Figure 5. Cycle demonstrating the relationship between \(\Delta_r G\) and \(\Delta_r G^o\).

The relationship between \({\Delta }_rG\) and \({\Delta }_rG^o\) is evident from the cycle in Figure 5. Since we have shown that \({\Delta }_{sep}G\left(P_A,P_B,P_C,P_D\right)={\Delta }_rG\left(P_A,P_B,P_C,P_D\right)\), we can consider the bottom equation in this cycle to represent the reaction occurring in a mixture while calculating its free energy change as the free energy difference between pure products and pure reactants. Since \({\Delta }_{cycle}G=0\),

\[{\Delta }_{cycle}G={\Delta }_rG^o-{\Delta }_rG+RT\left({ \ln p^c_C\ }+{ \ln p^d_D\ }-{ \ln p^a_A\ }-{ \ln p^B_B\ }\right)=0\]

which can be rearranged to the result obtained in §2:

\[{\Delta }_rG={\Delta }_rG^o+RT{ \ln \frac{p^c_Cp^d_D}{p^a_Ap^b_B}\ }\]

\({\Delta }_rG\) is the Gibbs free energy change for one unit of the reaction occurring in a system whose composition is specified by \(P_A\), \(P_B\), \(P_C\), and \(P_D\). In this spontaneously reacting system, the molar Gibbs free energy of ideal gas \(A\) is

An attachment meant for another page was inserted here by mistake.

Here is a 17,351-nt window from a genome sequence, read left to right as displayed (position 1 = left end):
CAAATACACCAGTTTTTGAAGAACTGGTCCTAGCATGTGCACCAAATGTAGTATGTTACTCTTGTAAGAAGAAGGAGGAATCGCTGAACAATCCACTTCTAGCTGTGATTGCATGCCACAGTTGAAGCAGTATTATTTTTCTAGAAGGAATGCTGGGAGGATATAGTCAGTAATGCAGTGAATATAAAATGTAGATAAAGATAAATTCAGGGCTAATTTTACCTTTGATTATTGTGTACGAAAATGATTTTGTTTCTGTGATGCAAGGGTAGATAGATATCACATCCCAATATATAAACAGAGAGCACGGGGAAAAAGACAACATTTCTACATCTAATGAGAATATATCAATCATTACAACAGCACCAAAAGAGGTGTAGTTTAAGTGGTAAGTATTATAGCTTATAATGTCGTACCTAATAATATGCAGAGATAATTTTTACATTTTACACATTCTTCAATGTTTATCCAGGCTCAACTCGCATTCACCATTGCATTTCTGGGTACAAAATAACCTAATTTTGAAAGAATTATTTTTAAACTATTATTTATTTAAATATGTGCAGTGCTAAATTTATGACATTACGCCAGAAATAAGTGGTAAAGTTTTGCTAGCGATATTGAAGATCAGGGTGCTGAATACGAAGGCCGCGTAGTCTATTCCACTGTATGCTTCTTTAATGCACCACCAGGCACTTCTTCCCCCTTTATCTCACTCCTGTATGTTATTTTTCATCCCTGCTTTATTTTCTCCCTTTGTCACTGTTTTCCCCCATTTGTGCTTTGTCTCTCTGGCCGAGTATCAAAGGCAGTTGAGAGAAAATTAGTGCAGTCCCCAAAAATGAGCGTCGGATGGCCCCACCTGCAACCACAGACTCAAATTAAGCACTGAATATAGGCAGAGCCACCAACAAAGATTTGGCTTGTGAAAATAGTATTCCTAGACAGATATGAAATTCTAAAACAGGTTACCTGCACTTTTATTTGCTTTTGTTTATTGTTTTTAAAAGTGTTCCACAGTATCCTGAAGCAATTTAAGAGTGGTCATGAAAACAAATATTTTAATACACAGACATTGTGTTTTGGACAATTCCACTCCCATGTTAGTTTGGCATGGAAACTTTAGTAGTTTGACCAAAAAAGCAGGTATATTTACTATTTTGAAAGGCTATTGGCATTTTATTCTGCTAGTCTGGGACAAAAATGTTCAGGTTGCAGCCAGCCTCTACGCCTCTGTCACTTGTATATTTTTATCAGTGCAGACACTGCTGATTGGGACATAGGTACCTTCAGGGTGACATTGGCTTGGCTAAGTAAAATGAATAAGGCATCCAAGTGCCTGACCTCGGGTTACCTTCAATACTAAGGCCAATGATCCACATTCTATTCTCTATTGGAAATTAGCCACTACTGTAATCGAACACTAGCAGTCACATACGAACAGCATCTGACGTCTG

\[{\overline{G}}_A\left(P_A\right)={\Delta }_fG^o\left(A,P^o\right)+RT{ \ln p_A\ }\]

If the system is at equilibrium, \(P_A\), \(P_B\), \(P_C\), and \(P_D\) are equilibrium pressures; these values characterize an equilibrium state. Then \({\Delta }_rG\) is the free energy change for a reaction occurring at equilibrium at constant pressure and temperature, and \({\Delta }_rG\) is zero. The equation

\[0={\Delta }_rG^o+RT{ \ln \frac{p^c_Cp^d_D}{p^a_Ap^b_B}\ }\]

is exact. We have, when the partial pressures are those for a system at equilibrium,

\[{\Delta }_rG^o=-RT{ \ln \frac{p^c_Cp^d_D}{p^a_Ap^b_B}\ }\]

Since \({\Delta }_rG^o\) is a constant, it follows that

\[\frac{p^c_Cp^d_D}{p^a_Ap^b_B}\]

is a constant. It is, of course, the equilibrium constant. We have

\[K_P=\frac{p^c_Cp^d_D}{p^a_Ap^b_B}\]

and \[{\Delta }_rG^o=-RT{ \ln K_P\ }\]

or, solving for \(K_P\)

\[K_P = \mathrm{exp}\left( + \frac{{\mathrm{\Delta }}_rG^o}{RT}\right)\]

Note that the value of the equilibrium constant is calculated from the Gibbs free energy change at standard conditions, not the Gibbs free energy change at equilibrium, which is zero.